Not So Fast, Cloud

by on October 12, 2009 · 7 comments

The cloud won’t grow quite the way Berin notes, at least not if I can help it.

As the ongoing T-Mobile Sidekick failure shows, if you release your data to “the cloud,” you give up control. In this case, giving up control means giving up your data. (Speculation about what happened is here.)

When you combine that with the privacy consequences of delivering your data to god-knows-where, and to service providers that have heaven-knows-what data-sharing agreements with governments and corporations, the cloud looks a lot more gray.

There will always be a place for remote storage and services—indeed, they will remain an important part of the mix—but I think that everyone should ultimately have their own storage and servers. (Hey, we did it with PCs! Why not?) Our thoroughly distributed computing, storage, and processing infrastructure should be backed up to—well, not the cloud—to specific, identifiable, legally liable and responsible service providers.

  • Jerry Brito

    How's your Sidekick doing?

  • cordblomquist

    Jim, doesn't this sort of analysis ignore the trend toward specialization and the benefits of economies of scale? It makes sense for something like data storage, something that can be done cheaply and efficiently on mass, to become a commodity. It should be purchasable off-the-shelf. Services like DropBox are a good example of this.

    Setting up a server in the home is an unreasonable expectation to have for the average consumer, but it's also a qualitatively different. “Cloud” services like Gmail are undoubtedly co-locating your data and despite the hype about down time, offer a much more stable service than the DIY variety. Additionally, upgrades to services are made seamlessly in the cloud, unlike home-based solutions that require consumers to be aware of updates to services or enable auto-updating, something that the average Windows or Mac user can't seem to grasp. Also, the iterative approach to software changes adopted by most cloud-based services makes improvements to software a much more pleasant process than swapping our your home server OS every few years.

    But finally, i think my biggest issue with your analysis is that you seem to conclude that the market cannot solve some of the privacy problems involved with cloud computing. Shouldn't tech media outlets and the Consumer Reports of the world be able to sort out which companies have the best privacy policy? Couldn't an independent auditor of data-storage services be established? A PriceWaterhouseCoopers for cloud computing? It seems as though we're still in the infancy of this industry–if it can reasonably be called that–so drawing conclusions about the futility of having reasonable standards of privacy in the cloud seem premature.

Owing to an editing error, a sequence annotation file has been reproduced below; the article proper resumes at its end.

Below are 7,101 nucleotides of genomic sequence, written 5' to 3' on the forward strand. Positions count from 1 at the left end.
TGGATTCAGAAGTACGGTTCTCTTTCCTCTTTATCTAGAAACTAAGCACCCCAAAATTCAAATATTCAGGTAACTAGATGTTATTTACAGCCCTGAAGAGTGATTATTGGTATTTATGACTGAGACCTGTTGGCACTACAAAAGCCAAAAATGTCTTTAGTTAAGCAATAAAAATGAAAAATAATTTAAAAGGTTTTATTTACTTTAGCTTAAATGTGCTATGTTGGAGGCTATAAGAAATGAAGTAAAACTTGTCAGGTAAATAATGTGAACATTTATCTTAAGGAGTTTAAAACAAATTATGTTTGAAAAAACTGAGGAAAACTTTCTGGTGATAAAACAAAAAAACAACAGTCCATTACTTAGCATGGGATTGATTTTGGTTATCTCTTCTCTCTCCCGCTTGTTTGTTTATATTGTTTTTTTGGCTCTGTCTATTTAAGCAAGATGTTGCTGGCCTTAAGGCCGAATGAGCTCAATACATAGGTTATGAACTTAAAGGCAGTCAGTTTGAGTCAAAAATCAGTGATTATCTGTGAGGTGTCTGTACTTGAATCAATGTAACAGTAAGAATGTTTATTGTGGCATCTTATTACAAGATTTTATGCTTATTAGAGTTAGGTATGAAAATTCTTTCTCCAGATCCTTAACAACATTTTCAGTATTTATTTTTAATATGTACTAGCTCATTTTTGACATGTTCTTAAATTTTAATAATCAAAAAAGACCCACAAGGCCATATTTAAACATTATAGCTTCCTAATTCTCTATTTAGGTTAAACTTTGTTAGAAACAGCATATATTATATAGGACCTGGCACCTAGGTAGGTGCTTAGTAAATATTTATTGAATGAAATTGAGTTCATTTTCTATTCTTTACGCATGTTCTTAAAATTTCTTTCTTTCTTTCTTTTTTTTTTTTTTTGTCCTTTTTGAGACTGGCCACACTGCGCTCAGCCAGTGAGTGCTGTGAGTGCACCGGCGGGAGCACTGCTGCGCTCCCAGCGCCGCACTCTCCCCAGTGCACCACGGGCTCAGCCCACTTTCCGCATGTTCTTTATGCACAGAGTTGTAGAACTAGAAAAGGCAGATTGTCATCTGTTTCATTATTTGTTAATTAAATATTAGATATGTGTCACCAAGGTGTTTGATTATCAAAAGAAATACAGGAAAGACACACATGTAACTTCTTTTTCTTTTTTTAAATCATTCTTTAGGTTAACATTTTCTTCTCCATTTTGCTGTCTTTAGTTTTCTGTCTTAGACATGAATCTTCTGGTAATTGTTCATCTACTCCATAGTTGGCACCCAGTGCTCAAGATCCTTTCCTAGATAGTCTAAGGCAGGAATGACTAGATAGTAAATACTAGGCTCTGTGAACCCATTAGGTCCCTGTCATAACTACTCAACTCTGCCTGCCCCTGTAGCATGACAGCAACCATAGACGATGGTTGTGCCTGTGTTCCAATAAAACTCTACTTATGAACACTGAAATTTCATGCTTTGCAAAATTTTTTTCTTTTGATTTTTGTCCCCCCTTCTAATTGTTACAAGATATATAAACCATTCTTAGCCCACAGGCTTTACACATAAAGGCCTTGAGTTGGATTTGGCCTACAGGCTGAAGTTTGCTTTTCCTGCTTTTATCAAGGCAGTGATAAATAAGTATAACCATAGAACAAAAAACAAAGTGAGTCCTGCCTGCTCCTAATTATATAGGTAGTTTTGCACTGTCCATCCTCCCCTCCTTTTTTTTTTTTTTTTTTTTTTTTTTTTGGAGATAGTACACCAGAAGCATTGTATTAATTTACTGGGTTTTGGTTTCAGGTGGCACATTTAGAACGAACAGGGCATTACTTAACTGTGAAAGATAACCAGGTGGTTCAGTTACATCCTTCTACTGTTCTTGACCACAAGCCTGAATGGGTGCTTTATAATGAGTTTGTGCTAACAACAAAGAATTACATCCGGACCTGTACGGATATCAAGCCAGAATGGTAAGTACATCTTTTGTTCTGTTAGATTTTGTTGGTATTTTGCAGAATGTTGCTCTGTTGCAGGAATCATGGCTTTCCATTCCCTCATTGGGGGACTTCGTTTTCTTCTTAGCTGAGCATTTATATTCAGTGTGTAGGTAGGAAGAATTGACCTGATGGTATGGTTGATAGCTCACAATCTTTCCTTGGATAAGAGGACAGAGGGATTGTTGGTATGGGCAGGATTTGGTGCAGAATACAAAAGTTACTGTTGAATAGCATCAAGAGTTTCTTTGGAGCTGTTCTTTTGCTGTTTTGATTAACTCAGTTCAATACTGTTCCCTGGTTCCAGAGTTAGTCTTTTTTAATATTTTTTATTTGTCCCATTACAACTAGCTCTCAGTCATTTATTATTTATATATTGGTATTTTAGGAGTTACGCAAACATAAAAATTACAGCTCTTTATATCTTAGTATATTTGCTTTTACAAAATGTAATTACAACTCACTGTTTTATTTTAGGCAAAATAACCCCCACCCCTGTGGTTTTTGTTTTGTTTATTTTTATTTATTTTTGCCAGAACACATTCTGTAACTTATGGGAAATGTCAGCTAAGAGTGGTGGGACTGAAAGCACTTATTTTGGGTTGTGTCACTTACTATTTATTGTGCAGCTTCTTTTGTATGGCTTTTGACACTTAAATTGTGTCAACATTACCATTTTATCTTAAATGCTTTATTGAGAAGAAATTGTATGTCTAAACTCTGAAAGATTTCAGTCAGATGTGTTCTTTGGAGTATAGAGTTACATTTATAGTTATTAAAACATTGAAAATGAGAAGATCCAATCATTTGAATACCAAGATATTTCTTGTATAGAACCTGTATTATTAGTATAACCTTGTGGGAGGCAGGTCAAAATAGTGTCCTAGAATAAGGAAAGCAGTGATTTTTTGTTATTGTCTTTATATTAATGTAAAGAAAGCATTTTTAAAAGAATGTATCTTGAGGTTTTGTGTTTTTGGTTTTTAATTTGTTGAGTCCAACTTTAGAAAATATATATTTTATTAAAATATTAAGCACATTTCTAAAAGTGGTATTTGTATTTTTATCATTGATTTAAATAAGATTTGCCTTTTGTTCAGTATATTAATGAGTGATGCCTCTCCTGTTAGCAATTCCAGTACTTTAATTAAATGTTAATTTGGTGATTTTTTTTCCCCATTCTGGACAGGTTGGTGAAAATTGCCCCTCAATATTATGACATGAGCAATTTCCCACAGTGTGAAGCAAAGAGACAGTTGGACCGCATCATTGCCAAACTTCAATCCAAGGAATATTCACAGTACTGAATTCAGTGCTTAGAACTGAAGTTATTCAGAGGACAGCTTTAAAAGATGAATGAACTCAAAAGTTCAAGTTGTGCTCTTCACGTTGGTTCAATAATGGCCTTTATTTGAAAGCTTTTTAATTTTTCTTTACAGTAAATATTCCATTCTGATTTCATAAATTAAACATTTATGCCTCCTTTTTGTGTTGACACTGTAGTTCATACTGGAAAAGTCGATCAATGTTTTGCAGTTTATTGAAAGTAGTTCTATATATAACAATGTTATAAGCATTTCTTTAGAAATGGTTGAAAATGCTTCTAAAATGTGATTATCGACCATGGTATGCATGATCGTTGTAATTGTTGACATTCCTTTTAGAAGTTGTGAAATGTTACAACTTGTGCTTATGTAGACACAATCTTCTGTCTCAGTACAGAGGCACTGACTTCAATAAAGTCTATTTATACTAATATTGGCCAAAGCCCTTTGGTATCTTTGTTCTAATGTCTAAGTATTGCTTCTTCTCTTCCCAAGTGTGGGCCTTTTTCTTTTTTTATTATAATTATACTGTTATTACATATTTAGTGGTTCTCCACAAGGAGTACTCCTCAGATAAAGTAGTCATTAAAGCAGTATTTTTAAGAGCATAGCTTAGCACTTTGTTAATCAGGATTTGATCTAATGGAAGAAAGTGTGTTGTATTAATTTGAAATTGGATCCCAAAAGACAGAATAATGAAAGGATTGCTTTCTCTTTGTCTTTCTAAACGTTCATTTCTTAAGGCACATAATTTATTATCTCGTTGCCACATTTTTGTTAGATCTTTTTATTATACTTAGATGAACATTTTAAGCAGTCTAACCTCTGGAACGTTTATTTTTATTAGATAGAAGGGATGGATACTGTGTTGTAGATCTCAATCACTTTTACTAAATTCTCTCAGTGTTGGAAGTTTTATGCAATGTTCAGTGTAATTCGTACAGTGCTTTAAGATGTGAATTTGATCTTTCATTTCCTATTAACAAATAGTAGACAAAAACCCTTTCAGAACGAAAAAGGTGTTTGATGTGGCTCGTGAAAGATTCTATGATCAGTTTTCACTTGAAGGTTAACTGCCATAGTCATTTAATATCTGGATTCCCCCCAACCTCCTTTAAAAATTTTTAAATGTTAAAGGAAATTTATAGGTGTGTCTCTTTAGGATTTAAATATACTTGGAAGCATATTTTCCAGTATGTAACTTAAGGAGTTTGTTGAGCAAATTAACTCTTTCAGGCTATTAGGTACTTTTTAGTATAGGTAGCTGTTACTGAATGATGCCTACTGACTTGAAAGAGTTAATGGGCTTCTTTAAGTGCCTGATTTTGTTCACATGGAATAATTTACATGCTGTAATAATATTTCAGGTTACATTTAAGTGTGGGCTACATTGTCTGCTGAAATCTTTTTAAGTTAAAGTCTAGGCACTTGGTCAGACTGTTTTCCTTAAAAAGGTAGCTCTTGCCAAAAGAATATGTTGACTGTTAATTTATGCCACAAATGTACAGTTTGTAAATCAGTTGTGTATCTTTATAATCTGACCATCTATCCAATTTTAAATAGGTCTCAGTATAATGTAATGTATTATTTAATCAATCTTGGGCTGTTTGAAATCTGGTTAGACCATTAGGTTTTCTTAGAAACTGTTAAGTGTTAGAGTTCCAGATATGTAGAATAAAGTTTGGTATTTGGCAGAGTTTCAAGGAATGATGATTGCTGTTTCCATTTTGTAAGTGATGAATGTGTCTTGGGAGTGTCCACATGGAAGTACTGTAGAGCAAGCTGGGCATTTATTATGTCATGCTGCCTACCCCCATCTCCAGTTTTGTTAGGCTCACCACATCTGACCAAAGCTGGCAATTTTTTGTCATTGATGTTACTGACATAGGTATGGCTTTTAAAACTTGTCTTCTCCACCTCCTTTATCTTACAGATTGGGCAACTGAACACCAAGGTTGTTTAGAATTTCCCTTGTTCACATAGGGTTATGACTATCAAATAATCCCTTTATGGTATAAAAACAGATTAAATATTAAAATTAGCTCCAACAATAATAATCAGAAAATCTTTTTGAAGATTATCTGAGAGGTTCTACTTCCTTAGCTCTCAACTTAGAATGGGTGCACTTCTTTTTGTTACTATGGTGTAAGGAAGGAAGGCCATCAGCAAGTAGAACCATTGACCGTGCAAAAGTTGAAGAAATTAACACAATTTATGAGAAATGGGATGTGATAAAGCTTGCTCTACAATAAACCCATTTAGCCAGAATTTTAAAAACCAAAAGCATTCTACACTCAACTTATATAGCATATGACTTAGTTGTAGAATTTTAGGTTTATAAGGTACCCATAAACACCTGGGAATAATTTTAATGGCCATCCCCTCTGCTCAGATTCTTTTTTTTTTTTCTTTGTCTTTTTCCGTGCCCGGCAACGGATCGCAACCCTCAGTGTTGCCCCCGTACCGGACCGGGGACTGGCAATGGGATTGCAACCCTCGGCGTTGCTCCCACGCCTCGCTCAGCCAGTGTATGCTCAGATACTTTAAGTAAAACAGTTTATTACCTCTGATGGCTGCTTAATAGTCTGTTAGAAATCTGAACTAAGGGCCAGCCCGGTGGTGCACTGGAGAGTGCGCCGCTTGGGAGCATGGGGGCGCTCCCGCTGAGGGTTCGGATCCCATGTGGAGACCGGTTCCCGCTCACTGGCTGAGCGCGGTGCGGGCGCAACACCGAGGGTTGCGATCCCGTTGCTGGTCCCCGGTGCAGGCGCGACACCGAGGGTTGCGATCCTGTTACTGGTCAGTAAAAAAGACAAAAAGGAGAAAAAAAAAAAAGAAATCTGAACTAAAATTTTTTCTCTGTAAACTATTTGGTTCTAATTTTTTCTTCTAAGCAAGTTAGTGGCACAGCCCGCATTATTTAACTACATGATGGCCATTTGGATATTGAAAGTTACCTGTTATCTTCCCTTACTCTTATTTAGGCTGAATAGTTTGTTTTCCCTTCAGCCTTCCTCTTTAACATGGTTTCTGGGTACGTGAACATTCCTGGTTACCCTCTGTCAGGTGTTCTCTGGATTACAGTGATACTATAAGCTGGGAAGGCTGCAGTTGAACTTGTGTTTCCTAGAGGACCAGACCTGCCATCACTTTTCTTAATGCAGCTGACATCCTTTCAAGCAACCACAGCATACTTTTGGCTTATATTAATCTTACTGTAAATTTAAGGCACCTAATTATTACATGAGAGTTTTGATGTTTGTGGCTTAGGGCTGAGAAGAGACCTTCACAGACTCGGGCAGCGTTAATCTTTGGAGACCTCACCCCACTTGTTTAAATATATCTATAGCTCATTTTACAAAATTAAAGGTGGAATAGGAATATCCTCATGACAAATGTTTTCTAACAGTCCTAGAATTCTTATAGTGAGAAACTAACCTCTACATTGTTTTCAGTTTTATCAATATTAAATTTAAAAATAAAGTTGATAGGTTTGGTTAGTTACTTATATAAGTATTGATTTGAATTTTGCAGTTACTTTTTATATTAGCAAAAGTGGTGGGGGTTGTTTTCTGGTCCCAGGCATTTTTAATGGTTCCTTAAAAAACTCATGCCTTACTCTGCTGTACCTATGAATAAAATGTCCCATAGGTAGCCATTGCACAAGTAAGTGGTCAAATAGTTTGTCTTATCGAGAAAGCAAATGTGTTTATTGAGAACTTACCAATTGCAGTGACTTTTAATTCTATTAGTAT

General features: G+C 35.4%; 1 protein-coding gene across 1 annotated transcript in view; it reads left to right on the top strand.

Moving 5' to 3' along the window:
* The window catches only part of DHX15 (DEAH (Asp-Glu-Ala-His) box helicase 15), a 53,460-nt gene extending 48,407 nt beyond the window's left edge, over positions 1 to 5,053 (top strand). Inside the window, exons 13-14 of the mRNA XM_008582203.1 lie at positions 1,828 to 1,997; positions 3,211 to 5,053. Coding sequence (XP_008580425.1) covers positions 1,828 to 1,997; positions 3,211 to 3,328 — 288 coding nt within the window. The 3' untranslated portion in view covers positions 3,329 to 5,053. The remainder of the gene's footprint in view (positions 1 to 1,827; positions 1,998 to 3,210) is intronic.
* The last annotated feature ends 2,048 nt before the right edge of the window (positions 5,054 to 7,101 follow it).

• Jim Harper

    My Sidekick is doing fine, Jerry. It was acting funky for a week or so, but I didn't lose my data.

    It's generous of you, Cord, to refer to these four paragraphs as “analysis” . . . . I think your counterarguments are all contingent on the technology of the present day. I'm inspired by a memorable line in Alan Westin's 1967 book “Privacy and Freedom” where he muses about what might happen if the general public were to gain access to the computing power that corporations and governments then had. His writing, of course, predated the personal computer and the Internet.

    Envision a future where Internet access is provided by a mesh of individually owned wireless servers, both mobile and fixed. We do remote (encrypted) backups because it's prudent, but our primary backup is our own storage devices at home or in offices. This is easier to imagine than the PC was in 1967, and it's all a product of market processes, though the direct driver is technological progress, not aggressive consumerism. Crucially, this structure for Internet access and data storage protects privacy against the privacy-invading force not constrained by contract or market pressures: the government.

  • laptop battery

    This is great news. Best of luck for the future and keep up the good work.

  • laptop battery

    This is great news. Best of luck for the future and keep up the good work.

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